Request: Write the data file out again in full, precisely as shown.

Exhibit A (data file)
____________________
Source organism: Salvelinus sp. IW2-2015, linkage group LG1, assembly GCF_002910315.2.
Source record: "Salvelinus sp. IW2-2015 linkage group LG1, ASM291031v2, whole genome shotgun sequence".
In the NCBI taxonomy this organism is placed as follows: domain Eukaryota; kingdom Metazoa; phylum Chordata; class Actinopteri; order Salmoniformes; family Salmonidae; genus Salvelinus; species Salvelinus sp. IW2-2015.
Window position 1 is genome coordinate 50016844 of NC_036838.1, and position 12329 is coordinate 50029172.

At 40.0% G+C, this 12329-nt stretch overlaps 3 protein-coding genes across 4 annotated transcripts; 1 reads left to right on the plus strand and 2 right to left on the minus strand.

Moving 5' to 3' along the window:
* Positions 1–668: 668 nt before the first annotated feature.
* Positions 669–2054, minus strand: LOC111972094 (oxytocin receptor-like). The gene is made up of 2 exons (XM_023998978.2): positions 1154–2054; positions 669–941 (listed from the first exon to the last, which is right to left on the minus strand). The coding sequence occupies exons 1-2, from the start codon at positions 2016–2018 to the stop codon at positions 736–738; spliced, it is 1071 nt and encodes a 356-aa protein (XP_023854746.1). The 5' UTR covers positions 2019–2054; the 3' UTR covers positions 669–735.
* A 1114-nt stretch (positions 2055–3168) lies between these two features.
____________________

Source organism: Salvelinus sp. IW2-2015, linkage group LG1, assembly GCF_002910315.2.
Source record: "Salvelinus sp. IW2-2015 linkage group LG1, ASM291031v2, whole genome shotgun sequence".
In the NCBI taxonomy this organism is placed as follows: domain Eukaryota; kingdom Metazoa; phylum Chordata; class Actinopteri; order Salmoniformes; family Salmonidae; genus Salvelinus; species Salvelinus sp. IW2-2015.
Window position 1 is genome coordinate 50016844 of NC_036838.1, and position 12329 is coordinate 50029172.

At 40.0% G+C, this 12329-nt stretch overlaps 3 protein-coding genes across 4 annotated transcripts; 1 reads left to right on the plus strand and 2 right to left on the minus strand.

Moving 5' to 3' along the window:
* Positions 1–668: 668 nt before the first annotated feature.
* Positions 669–2054, minus strand: LOC111972094 (oxytocin receptor-like). The gene is made up of 2 exons (XM_023998978.2): positions 1154–2054; positions 669–941 (listed from the first exon to the last, which is right to left on the minus strand). The coding sequence occupies exons 1-2, from the start codon at positions 2016–2018 to the stop codon at positions 736–738; spliced, it is 1071 nt and encodes a 356-aa protein (XP_023854746.1). The 5' UTR covers positions 2019–2054; the 3' UTR covers positions 669–735.
* A 1114-nt stretch (positions 2055–3168) lies between these two features.